From the Top Coach Blog with Katrina Burrows, MCC
This is the third blog of a series from an interview of Patrick Williams, Ed.D., MCC, the founder of The Institute for Life Coach Training, the first-of-its-kind training institute that specialized in training psychotherapists, psychologists, counsellors and helping professionals in building a successful coaching practice. He co-authored Therapist as Coach: Transforming Your Practice and Total Life Coaching: 50+ Life Lessons, Skills, and Techniques to Enhance your Practice and Your life and Becoming a Professional Life Coach: Lessons from the Institute for Life Coach Training. He is interviewed by Katrina Burrus, MCC, Ph.D. is the host and interviewer. Katrina authored When the Visionary is Blinded: Coaching Brilliant and Toxic Leaders andGlobal Nomadic Leaders: How to Identify, Attract and Retain Them. Katrina is founder and CEO of MKB Conseil & Coaching that helps managers, leaders and organizations to excel. Patrick mentioned that he was training trainers to coaching for social change and Katrina asked how he evaluated his coaching for social change in remote fields for non-profits. She asked the following:
How do you evaluate the outcome for coaching for social change?
We have a pre-test and a post-test with each training. However, anybody who has worked in the non-profit world and also often in the for-profit world will understand that sometimes people don’t follow through after the training like we would like them to. But when they do, we have some great light ups. So if 18 people were in the training, we have what did they know like skills prior to the training and then after the training and what changed for them? Are they a better listener? Are they a better communicator? Are they able to manage complexity better than they thought? We’re going to create a training class to train other trainers to use our methodology.
Tell us about your train-the-trainer for coaching for social change?
This is very exciting because in the early years, I thought I’d get some Bill Gates brand and have the money to do this in 50 locations. But that dream was quickly squelched because there’s a lot of request for funds. Since we survive primarily by the training budget of a non-profit or an NGO organization, we came up with the idea that it would be great if we had other ambassadors who could provide our training, who could be approved CGV trainers for coaching for social change.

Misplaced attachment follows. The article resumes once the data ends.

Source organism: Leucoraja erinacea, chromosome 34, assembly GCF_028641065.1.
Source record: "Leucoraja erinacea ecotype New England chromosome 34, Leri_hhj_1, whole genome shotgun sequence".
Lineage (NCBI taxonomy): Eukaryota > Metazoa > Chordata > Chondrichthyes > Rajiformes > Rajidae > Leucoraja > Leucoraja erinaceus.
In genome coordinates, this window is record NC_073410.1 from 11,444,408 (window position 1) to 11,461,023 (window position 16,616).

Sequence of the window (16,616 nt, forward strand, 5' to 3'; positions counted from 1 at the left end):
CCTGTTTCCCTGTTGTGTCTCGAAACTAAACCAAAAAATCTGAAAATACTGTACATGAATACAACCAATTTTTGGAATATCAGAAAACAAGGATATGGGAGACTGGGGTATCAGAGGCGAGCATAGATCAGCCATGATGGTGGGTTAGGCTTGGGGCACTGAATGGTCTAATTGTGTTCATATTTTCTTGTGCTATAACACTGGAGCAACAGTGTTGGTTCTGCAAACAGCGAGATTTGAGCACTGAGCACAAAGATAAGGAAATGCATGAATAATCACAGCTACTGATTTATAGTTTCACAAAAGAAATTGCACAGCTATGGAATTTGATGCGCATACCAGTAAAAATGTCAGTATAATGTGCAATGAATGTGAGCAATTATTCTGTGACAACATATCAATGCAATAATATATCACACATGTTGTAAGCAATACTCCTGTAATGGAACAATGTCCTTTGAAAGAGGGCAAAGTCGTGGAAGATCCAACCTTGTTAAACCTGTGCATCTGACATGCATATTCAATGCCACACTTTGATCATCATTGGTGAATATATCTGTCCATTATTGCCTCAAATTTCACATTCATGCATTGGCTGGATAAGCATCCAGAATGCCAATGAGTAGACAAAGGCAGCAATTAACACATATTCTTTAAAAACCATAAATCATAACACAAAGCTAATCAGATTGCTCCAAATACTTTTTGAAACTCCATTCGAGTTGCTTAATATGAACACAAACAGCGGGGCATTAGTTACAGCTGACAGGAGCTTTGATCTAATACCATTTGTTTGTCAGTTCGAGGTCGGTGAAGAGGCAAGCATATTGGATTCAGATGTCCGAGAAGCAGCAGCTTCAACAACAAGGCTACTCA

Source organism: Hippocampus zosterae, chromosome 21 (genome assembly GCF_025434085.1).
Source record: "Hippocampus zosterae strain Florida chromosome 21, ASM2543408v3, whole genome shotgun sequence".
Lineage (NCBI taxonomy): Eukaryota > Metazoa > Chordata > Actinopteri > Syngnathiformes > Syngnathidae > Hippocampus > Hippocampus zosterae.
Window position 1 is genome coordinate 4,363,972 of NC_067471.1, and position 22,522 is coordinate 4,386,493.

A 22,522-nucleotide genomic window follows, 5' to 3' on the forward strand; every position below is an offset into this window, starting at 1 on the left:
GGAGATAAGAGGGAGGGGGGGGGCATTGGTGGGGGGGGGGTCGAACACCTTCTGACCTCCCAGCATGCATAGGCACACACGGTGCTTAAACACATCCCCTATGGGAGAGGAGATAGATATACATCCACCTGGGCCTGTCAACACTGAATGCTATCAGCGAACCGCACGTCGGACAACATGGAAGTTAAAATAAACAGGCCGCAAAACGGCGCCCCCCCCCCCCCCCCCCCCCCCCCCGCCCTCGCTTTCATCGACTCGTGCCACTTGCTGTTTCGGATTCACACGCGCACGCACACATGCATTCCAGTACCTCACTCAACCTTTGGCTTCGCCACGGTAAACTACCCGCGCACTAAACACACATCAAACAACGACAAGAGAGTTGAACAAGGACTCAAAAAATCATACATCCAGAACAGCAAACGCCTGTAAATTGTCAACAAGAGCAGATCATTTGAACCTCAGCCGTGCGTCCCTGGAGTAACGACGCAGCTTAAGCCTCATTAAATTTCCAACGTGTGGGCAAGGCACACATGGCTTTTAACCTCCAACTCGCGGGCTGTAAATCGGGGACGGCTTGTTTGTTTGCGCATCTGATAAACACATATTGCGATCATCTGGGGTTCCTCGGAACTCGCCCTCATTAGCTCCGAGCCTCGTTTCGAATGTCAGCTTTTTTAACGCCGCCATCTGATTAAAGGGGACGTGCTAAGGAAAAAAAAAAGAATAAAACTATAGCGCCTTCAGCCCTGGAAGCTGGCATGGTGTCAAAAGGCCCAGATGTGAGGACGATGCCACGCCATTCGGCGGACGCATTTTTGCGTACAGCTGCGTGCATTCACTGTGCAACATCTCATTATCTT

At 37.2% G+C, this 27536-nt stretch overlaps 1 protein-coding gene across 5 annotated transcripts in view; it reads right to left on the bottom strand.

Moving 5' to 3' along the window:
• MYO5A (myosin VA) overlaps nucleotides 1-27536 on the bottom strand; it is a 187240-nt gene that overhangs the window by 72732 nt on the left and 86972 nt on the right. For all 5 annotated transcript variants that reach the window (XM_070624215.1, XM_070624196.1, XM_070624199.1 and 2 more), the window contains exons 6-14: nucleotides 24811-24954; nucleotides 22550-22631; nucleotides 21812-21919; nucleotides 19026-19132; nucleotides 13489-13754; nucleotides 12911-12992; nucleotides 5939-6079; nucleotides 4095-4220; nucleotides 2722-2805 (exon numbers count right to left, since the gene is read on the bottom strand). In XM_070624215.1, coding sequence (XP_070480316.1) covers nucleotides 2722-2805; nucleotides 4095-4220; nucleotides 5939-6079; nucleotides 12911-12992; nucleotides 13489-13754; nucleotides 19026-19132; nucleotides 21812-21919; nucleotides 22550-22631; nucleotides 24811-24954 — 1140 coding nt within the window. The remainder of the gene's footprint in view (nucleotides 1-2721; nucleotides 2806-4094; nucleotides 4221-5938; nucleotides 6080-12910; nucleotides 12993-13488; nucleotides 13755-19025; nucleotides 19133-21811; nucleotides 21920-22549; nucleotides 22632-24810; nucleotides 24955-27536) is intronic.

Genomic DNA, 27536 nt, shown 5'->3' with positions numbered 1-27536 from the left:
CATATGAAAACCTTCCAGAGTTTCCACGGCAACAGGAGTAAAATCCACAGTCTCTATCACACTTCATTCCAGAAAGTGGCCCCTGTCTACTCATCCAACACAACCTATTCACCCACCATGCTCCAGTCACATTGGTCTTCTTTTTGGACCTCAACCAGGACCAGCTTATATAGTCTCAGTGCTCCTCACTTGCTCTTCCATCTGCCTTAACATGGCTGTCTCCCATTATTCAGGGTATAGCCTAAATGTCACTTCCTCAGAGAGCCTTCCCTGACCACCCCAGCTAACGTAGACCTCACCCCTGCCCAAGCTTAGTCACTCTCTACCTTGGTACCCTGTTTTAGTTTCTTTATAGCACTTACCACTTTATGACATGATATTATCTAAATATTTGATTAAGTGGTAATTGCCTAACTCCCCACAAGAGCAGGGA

So in fall 2014, we started our first inaugural class and it consisted of 10-hour teleclass with six 90-minute calls combined with outside work. And then those people who are approved will have access to a private website with a private membership organization where they can then deliver our training. We provide them with support, forms we use, pre-test, post-test, and a toolkit how to contact organizations because we want them to be ambassadors and spread the word.
And if I get 50 to 100 trainers around the world supporting me to help the underserved or non-profit NGO organizations, I think you can make an impact on change.
What is your next project with regards to coaching for social change?
That’s a great question because one of my friends says that I have lots of bubbles over my head and sometimes people just need to capture them. I founded the institute for life coach training in a federal prison. And we implemented the coaching approach for social change with eight federal prisoners. They’ve completed our ICF approved 40-hour foundational class and I went to their graduation. And it was as moving to me as it was to them.
We then did a second program. One of the prisoners that contacted me via email, I became a friend of him and his mentor. I finally got to meet him in prison. He’s not out yet. I’m making a documentary with the local film producer here called, “From the Inside Out.” And it’s going to be both about the transformation that occurred with these prisoners through the use of the coaching approach and about the judicial system itself around the world but mostly United States.
The United State imprisons more people than any other country in the world. It’s a broken system. And we think teaching the coaching approach after the first bust and before the person arrested goes to prison or just before they reenter society, the coaching approach can be most helpful. We’ve proven that it can help while they’re in prison too. It changes a lot of their behavior and a lot of their decision-making.
How did the prisoners’ behaviors improved through coaching for social change?
The exciting thing in this federal prison is we heard from both the prison’s psychologist, the warden, the associate warden, and the prisoners themselves that when their families came to visit, they noticed they were different. They noticed they were less conflicted. They noticed they communicated better. The warden noticed that these eight men got in less fights, less conflicts, that they seem more compatible with each other.
Now, this is just coach training with eight men out 1,800! One woman who took the coach training was in prison for 17 years. She now works for the mayor’s office in Washington D.C. She is now the head of the Office of Returning Citizens, which means prisoners that are reentering the Washington D. C. community. So that is a huge change. A lot of prisoners often go back to prison because they don’t know how to adjust to life that has changed while they’ve been in prison.
So again, I’m really excited about this project. This documentary is to bring some awareness and publicity to these positive outcomes. We’re going to present this documentary at the film festivals. And, hopefully, somebody like Robert Redford will pick it up. Who knows? Right?